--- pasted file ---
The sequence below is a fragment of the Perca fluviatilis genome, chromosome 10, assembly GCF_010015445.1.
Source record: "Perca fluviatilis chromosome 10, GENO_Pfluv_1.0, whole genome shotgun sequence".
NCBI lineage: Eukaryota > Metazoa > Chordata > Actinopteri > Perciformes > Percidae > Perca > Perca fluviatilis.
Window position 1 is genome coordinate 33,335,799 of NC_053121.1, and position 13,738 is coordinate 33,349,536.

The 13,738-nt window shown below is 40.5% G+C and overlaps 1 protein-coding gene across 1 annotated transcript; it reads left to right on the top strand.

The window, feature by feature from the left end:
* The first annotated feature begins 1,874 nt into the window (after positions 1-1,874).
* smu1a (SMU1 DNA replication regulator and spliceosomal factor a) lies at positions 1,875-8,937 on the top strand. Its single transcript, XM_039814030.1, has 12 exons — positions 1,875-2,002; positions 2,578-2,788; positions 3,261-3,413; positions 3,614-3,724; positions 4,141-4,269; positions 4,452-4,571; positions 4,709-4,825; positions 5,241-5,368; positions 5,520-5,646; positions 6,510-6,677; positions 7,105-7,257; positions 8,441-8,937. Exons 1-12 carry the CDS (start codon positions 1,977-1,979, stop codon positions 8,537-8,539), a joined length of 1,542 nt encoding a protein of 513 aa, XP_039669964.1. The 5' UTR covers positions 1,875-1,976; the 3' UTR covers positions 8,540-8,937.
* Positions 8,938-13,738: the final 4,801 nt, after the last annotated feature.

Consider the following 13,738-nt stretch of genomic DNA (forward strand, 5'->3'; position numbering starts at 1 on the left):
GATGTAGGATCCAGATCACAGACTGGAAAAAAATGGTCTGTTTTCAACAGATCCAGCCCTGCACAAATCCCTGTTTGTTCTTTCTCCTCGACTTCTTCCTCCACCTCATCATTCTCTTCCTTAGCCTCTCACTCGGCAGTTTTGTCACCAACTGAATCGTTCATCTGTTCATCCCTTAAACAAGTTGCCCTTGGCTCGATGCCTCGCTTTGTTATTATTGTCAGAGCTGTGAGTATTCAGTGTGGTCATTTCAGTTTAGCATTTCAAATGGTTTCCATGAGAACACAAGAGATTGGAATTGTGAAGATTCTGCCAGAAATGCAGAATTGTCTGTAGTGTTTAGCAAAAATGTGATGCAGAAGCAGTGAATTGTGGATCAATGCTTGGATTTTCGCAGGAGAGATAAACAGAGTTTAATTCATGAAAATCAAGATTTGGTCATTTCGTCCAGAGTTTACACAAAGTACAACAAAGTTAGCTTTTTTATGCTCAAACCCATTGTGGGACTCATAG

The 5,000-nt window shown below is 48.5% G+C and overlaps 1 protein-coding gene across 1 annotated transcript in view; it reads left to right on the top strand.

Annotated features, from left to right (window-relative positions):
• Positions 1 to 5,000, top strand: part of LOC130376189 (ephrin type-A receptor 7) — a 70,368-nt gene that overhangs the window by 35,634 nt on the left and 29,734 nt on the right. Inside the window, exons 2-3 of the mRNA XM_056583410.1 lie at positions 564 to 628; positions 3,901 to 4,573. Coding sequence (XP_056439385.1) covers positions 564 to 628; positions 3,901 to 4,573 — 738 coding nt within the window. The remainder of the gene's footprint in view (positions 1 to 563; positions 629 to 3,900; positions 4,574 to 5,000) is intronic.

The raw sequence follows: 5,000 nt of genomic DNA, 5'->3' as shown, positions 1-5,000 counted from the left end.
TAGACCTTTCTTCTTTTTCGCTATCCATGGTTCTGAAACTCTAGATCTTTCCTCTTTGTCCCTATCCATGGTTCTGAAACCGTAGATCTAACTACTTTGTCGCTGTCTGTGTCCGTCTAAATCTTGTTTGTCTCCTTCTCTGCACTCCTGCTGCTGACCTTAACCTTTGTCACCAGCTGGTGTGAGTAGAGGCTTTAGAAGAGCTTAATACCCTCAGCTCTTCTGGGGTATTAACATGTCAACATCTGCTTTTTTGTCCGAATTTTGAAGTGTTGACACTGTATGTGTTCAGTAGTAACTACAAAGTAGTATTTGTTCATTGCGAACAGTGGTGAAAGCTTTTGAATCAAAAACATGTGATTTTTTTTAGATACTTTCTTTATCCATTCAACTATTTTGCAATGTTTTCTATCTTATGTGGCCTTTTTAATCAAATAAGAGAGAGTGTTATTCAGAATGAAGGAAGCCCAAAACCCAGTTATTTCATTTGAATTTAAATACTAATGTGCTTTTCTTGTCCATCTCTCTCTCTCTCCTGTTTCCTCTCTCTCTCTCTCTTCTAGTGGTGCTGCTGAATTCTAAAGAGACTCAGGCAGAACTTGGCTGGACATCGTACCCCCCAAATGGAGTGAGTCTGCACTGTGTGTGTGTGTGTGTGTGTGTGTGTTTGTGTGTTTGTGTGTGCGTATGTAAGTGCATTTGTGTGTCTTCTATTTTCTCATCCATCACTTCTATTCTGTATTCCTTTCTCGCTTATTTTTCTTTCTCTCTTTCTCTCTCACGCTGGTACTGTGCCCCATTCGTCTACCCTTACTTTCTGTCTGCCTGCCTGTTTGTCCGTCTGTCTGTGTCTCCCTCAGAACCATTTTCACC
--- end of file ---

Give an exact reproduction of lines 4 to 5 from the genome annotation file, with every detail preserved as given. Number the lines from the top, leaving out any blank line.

Window position 1 is genome coordinate 33,335,799 of NC_053121.1, and position 13,738 is coordinate 33,349,536.

The 13,738-nt window shown below is 40.5% G+C and overlaps 1 protein-coding gene across 1 annotated transcript; it reads left to right on the top strand.